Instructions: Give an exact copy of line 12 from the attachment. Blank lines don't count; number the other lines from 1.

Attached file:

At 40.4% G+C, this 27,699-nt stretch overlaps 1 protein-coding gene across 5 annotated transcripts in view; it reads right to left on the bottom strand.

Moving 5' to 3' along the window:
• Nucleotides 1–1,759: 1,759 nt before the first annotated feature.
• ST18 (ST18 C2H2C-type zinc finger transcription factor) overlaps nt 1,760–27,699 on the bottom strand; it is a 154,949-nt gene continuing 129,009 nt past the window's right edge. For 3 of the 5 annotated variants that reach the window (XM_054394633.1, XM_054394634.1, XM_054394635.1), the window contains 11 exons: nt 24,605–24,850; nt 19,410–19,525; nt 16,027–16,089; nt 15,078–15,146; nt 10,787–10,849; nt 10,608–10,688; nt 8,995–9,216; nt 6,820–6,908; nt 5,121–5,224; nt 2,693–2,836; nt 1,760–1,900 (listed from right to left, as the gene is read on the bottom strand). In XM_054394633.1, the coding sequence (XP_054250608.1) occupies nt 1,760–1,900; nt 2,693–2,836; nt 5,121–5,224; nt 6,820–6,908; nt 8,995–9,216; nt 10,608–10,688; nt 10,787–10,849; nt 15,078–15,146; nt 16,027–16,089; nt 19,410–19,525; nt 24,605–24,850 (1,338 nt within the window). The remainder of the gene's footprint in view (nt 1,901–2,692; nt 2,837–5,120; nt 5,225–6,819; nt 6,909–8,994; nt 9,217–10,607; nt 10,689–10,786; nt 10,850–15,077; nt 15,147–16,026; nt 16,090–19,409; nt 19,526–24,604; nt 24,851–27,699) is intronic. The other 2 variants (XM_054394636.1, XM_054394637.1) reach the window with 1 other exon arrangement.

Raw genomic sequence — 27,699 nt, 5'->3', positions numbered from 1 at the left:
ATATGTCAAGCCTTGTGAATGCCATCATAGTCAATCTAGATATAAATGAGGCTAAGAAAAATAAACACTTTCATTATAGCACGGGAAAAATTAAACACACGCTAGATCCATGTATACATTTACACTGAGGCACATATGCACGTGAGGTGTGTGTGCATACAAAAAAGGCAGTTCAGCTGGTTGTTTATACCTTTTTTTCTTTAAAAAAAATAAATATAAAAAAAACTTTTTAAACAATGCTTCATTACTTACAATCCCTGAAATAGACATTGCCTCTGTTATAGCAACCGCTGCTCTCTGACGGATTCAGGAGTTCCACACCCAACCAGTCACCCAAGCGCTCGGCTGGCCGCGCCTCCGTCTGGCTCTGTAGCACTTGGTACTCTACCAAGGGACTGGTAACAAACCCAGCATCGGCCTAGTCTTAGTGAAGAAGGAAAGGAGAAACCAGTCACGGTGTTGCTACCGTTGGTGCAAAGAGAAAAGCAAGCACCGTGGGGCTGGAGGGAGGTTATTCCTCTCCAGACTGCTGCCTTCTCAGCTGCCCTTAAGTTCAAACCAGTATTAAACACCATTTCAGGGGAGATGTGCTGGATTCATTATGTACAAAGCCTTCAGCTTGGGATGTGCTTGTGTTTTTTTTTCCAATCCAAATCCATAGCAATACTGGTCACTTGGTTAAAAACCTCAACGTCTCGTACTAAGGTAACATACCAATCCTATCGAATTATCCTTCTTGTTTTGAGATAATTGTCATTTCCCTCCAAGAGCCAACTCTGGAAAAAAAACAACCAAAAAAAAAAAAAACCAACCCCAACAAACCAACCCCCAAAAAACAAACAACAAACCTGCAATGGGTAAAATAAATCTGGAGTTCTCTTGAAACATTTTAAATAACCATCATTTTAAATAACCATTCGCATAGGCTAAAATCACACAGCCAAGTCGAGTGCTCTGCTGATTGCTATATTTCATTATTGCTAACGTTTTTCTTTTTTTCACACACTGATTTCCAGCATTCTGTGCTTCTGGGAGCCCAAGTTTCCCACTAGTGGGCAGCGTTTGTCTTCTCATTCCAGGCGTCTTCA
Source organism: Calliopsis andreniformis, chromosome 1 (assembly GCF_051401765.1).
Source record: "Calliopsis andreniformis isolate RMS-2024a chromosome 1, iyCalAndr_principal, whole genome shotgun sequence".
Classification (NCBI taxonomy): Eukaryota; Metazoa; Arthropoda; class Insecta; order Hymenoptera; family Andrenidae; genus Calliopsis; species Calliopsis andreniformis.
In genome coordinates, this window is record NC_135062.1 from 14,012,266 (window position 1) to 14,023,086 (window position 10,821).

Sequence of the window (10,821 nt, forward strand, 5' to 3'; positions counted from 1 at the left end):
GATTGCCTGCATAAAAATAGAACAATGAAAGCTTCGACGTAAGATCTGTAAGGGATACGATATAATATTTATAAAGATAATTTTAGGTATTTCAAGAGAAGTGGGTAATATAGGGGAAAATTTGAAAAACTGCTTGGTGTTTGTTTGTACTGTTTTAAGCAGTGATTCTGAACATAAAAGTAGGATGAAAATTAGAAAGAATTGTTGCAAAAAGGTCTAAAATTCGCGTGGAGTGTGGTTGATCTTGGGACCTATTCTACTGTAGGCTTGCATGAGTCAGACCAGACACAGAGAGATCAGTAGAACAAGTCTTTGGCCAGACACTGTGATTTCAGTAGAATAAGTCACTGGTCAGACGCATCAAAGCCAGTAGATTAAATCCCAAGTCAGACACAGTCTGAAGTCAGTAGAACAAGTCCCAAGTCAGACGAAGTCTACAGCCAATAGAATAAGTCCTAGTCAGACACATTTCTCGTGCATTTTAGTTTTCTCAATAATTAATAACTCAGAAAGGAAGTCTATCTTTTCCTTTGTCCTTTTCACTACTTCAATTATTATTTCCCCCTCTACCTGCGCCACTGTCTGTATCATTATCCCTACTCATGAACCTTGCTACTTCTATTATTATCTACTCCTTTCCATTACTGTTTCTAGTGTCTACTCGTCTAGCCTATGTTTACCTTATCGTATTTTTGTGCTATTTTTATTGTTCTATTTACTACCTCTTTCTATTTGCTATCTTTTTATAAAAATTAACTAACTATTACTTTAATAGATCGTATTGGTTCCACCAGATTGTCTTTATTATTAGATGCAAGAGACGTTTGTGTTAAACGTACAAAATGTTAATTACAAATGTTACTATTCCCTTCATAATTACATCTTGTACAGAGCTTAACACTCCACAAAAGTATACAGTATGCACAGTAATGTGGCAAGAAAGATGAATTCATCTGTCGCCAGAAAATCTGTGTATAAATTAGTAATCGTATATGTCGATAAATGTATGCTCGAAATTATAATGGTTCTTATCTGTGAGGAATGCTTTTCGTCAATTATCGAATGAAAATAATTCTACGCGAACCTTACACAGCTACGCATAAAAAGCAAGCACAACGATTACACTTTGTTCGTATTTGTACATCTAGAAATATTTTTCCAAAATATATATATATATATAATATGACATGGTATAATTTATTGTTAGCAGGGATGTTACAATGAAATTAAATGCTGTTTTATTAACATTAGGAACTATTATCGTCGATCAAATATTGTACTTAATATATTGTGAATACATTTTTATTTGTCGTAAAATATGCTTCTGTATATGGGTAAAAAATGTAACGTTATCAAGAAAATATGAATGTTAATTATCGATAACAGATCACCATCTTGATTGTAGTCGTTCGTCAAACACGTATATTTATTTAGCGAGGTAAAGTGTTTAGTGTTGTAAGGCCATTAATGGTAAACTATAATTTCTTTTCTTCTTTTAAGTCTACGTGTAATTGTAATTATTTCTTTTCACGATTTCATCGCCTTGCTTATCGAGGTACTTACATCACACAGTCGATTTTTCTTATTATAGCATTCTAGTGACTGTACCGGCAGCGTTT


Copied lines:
GATTGCCTGCATAAAAATAGAACAATGAAAGCTTCGACGTAAGATCTGTAAGGGATACGATATAATATTTATAAAGATAATTTTAGGTATTTCAAGAGAAGTGGGTAATATAGGGGAAAATTTGAAAAACTGCTTGGTGTTTGTTTGTACTGTTTTAAGCAGTGATTCTGAACATAAAAGTAGGATGAAAATTAGAAAGAATTGTTGCAAAAAGGTCTAAAATTCGCGTGGAGTGTGGTTGATCTTGGGACCTATTCTACTGTAGGCTTGCATGAGTCAGACCAGACACAGAGAGATCAGTAGAACAAGTCTTTGGCCAGACACTGTGATTTCAGTAGAATAAGTCACTGGTCAGACGCATCAAAGCCAGTAGATTAAATCCCAAGTCAGACACAGTCTGAAGTCAGTAGAACAAGTCCCAAGTCAGACGAAGTCTACAGCCAATAGAATAAGTCCTAGTCAGACACATTTCTCGTGCATTTTAGTTTTCTCAATAATTAATAACTCAGAAAGGAAGTCTATCTTTTCCTTTGTCCTTTTCACTACTTCAATTATTATTTCCCCCTCTACCTGCGCCACTGTCTGTATCATTATCCCTACTCATGAACCTTGCTACTTCTATTATTATCTACTCCTTTCCATTACTGTTTCTAGTGTCTACTCGTCTAGCCTATGTTTACCTTATCGTATTTTTGTGCTATTTTTATTGTTCTATTTACTACCTCTTTCTATTTGCTATCTTTTTATAAAAATTAACTAACTATTACTTTAATAGATCGTATTGGTTCCACCAGATTGTCTTTATTATTAGATGCAAGAGACGTTTGTGTTAAACGTACAAAATGTTAATTACAAATGTTACTATTCCCTTCATAATTACATCTTGTACAGAGCTTAACACTCCACAAAAGTATACAGTATGCACAGTAATGTGGCAAGAAAGATGAATTCATCTGTCGCCAGAAAATCTGTGTATAAATTAGTAATCGTATATGTCGATAAATGTATGCTCGAAATTATAATGGTTCTTATCTGTGAGGAATGCTTTTCGTCAATTATCGAATGAAAATAATTCTACGCGAACCTTACACAGCTACGCATAAAAAGCAAGCACAACGATTACACTTTGTTCGTATTTGTACATCTAGAAATATTTTTCCAAAATATATATATATATATAATATGACATGGTATAATTTATTGTTAGCAGGGATGTTACAATGAAATTAAATGCTGTTTTATTAACATTAGGAACTATTATCGTCGATCAAATATTGTACTTAATATATTGTGAATACATTTTTATTTGTCGTAAAATATGCTTCTGTATATGGGTAAAAAATGTAACGTTATCAAGAAAATATGAATGTTAATTATCGATAACAGATCACCATCTTGATTGTAGTCGTTCGTCAAACACGTATATTTATTTAGCGAGGTAAAGTGTTTAGTGTTGTAAGGCCATTAATGGTAAACTATAATTTCTTTTCTTCTTTTAAGTCTACGTGTAATTGTAATTATTTCTTTTCACGATTTCATCGCCTTGCTTATCGAGGTACTTACATCACACAGTCGATTTTTCTTATTATAGCATTCTAGTGACTGTACCGGCAGCGTTT